In a prayer gathering on the second day of Pope Francis' visit to Turkey, Patriarch Bartholomew I welcomed him with joy, saying his presence is a symbolic "bridging" of the East and West.

"May these holy fathers, on whose teaching our common faith of the first millennium was founded, intercede for us to the Lord so that we may rediscover the full union of our Churches, thereby fulfilling His divine will in crucial times for humanity and the world," Patriarch Bartholomew I said on Nov. 29.

Directed toward Pope Francis, the speech took place during an ecumenical prayer gathering held at the Orthodox cathedral of St. George in Istanbul, after which the Pope and the Patriarch held a private meeting.

Patriarch Bartholomew welcomed the Pope with "joy, honor and gratitude because you have deemed it proper to direct your steps from the Old Rome to the New Rome, symbolically bridging the West and the East through this movement."

Pope Francis' visit, the first since his election to the "throne that 'presides in love,'" serves as a continuation of his predecessors, Bl. Paul VI, St. John Paul II and retired pontiff Benedict XVI, the patriarch observed.

He told the Pope that his visit "also bears witness to your own will and that of the most holy Church of Rome to maintain the fraternal and stable advance with the Orthodox Church for the restoration of full communion between our Churches."

The patriarch cited the Pope's arrival as a historical moment marked with "satisfaction and appreciation," and noted how throughout time the cathedral has been and still is served by strong ecclesiastical figures who have "brightened" it alongside the many fathers of the universal Church.

Saints Gregory the Theologian and John Chrysostom are among these Church fathers, he said, observing now their relics reside inside of the cathedral "thanks to their gracious return to the Ecumenical Patriarchate by the Church of Rome."

Patriarch Bartholomew offered the Bishop of Rome "fervent thanks" for the fraternal gesture of returning the relics to the Church of Constantinople, and prayed that the saints would intercede for the unity off their churches.

He quoted St. John Chrysostom, saying "This is what ultimately holds the faithful together and upholds love; indeed, this is precisely why Christ said that we should be one," and prayed that the visit would help increase their fraternal relations.

In his brief speech to the patriarch during the prayer gathering, Pope Francis said that he had mixed feelings, one being a heart "full of gratitude" to God for allowing the encounter of their churches, as well as hope and anticipation for the Feast of St. Andrew, the celebration of which is a key reason for his visit.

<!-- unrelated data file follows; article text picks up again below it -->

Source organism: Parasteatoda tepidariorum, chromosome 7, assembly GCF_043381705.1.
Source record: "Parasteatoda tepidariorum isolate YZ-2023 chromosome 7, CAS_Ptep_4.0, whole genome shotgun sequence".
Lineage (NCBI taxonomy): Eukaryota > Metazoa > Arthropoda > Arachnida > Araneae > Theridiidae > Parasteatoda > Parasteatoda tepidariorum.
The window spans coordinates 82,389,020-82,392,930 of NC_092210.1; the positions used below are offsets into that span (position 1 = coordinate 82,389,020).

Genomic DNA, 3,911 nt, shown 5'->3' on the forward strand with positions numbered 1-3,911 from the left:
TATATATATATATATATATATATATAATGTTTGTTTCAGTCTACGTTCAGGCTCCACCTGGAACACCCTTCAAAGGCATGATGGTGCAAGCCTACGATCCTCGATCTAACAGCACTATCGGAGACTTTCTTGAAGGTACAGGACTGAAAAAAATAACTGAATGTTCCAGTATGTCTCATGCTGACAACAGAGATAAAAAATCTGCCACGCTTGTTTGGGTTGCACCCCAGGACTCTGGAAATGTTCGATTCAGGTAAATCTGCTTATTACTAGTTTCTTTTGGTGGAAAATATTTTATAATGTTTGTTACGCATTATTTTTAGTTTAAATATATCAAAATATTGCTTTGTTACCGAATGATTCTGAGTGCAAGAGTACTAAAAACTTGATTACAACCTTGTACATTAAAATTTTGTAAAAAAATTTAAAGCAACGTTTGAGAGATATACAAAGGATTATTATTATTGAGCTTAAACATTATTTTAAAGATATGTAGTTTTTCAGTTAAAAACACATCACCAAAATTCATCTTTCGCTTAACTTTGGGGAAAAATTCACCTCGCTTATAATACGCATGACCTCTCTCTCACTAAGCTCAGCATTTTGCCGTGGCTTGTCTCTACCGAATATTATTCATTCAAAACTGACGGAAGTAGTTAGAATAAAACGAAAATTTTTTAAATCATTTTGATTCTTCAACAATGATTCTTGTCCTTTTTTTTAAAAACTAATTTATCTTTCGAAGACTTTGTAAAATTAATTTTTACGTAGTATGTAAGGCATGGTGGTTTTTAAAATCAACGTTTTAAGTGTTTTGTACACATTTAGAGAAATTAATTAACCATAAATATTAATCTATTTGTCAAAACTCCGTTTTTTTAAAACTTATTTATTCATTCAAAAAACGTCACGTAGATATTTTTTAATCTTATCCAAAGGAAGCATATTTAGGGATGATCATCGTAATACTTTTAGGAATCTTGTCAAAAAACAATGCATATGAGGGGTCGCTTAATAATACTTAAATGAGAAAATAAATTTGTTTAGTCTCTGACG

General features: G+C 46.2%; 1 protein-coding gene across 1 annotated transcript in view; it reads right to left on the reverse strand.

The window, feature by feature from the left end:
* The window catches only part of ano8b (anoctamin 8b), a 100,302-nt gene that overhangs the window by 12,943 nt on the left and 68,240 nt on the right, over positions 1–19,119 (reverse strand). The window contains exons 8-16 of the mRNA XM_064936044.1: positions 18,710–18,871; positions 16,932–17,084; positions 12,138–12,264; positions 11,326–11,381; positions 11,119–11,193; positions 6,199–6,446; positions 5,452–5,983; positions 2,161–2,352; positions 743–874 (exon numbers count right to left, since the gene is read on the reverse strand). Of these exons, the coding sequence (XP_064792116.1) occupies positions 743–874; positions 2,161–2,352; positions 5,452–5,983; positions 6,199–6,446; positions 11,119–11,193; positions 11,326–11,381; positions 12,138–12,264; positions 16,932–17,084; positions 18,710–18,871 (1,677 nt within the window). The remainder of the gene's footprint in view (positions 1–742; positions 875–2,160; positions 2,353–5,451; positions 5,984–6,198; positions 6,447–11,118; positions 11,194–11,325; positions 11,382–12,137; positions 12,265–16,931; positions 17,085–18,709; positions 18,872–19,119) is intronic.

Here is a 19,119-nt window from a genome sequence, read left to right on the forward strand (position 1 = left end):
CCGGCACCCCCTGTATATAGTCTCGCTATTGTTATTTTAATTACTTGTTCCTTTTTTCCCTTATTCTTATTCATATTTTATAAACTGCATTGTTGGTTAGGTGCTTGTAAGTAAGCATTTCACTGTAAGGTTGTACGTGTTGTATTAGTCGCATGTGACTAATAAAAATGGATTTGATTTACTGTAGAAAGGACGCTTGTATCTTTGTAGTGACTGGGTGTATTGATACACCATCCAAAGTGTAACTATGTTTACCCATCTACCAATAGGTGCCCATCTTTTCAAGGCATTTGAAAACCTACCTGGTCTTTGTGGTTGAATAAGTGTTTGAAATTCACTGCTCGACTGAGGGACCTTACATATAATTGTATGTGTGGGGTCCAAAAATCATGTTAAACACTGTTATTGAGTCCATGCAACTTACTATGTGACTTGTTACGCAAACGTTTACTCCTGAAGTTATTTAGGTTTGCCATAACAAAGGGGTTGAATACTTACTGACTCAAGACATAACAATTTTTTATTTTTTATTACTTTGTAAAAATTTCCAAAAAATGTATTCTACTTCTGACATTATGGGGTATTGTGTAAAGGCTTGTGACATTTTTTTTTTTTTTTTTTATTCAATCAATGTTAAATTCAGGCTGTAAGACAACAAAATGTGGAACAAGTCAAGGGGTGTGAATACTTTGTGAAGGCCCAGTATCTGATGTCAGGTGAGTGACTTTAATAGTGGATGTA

The pontiff referred to the words spoken by Zachariah in scripture, noting how "Lord gives us anew in this evening prayer, the foundation that sustains our moving forward from one day to the next, the solid rock upon which we advance together in joy and hope."

And the foundation rock, he said, is the Lord's promise to save his people from all countries in the east and west in both faithfulness and righteousness.

Pope Francis gave heartfelt thanks to the patriarch for his "fraternal welcome," and observed how the joy they share is always greater not because it comes from themselves, but from above.

"It is not in us, not in our commitment, not in our efforts that are certainly necessary but in our shared trust in God's faithfulness which lays the foundation for the reconstruction of his temple that is the Church."

The apostles Andrew and Peter also heard this promise and received the same gift, the Pope said, explaining that although they were already blood brothers, their encounter with Christ made them brothers in faith and charity as well.

He explained that through Christ the apostles also became brothers in hope, and told Patriarch Bartholomew that it is a great grace "to be brothers in the hope of the Risen Lord!"

"What a grace, and what a responsibility, to walk together in this hope, sustained by the intercession of the holy Apostles and brothers, Andrew and Peter!" he said, and emphasized again that this hope can never deceive, because it is founded upon God's faithfulness rather than "our poor efforts."

After offering his personal best wishes to the church of Constantinople for the feast of their founder and patron, St. Andrew, the pontiff asked the patriarch's blessing.

"I ask you for a favor: to bless me and the Church of Rome," the Pope said, and began to kneel before being embraced by the Patriarch, who traced the sign of the cross on the pontiff's head and kissed it.

Pope Francis will conclude his trip to Turkey tomorrow after celebrating the Divine Liturgy alongside the patriarch and signing a joint declaration with him in the morning.

After eating lunch with Patriarch Bartholomew, the Pope will meet students who attend the Don Bosco center for refugees at the apostolic nunciature before heading to the airport to return to Rome.